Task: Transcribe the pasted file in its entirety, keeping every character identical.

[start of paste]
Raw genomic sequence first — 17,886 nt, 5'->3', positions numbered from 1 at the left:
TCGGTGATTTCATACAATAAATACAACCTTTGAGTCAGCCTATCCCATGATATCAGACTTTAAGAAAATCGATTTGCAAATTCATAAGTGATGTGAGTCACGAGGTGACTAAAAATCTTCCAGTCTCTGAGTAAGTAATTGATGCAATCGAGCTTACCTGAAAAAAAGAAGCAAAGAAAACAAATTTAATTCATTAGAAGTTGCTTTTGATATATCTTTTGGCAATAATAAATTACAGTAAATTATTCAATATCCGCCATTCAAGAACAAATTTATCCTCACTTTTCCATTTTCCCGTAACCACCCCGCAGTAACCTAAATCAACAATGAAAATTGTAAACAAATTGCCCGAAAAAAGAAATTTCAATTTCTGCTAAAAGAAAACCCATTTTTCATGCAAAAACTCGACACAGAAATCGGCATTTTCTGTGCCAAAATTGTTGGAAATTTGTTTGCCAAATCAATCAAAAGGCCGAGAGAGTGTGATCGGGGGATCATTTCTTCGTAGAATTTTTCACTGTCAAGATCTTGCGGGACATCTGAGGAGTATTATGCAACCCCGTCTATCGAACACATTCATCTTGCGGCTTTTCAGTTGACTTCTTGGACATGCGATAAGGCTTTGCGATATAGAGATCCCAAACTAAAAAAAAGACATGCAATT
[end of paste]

Raw genomic sequence first — 17,886 nt, 5'->3', positions numbered from 1 at the left:
TCGGTGATTTCATACAATAAATACAACCTTTGAGTCAGCCTATCCCATGATATCAGACTTTAAGAAAATCGATTTGCAAATTCATAAGTGATGTGAGTCACGAGGTGACTAAAAATCTTCCAGTCTCTGAGTAAGTAATTGATGCAATCGAGCTTACCTGAAAAAAAGAAGCAAAGAAAACAAATTTAATTCATTAGAAGTTGCTTTTGATATATCTTTTGGCAATAATAAATTACAGTAAATTATTCAATATCCGCCATTCAAGAACAAATTTATCCTCACTTTTCCATTTTCCCGTAACCACCCCGCAGTAACCTAAATCAACAATGAAAATTGTAAACAAATTGCCCGAAAAAAGAAATTTCAATTTCTGCTAAAAGAAAACCCATTTTTCATGCAAAAACTCGACACAGAAATCGGCATTTTCTGTGCCAAAATTGTTGGAAATTTGTTTGCCAAATCAATCAAAAGGCCGAGAGAGTGTGATCGGGGGATCATTTCTTCGTAGAATTTTTCACTGTCAAGATCTTGCGGGACATCTGAGGAGTATTATGCAACCCCGTCTATCGAACACATTCATCTTGCGGCTTTTCAGTTGACTTCTTGGACATGCGATAAGGCTTTGCGATATAGAGATCCCAAACTAAAAAAAAGACATGCAATT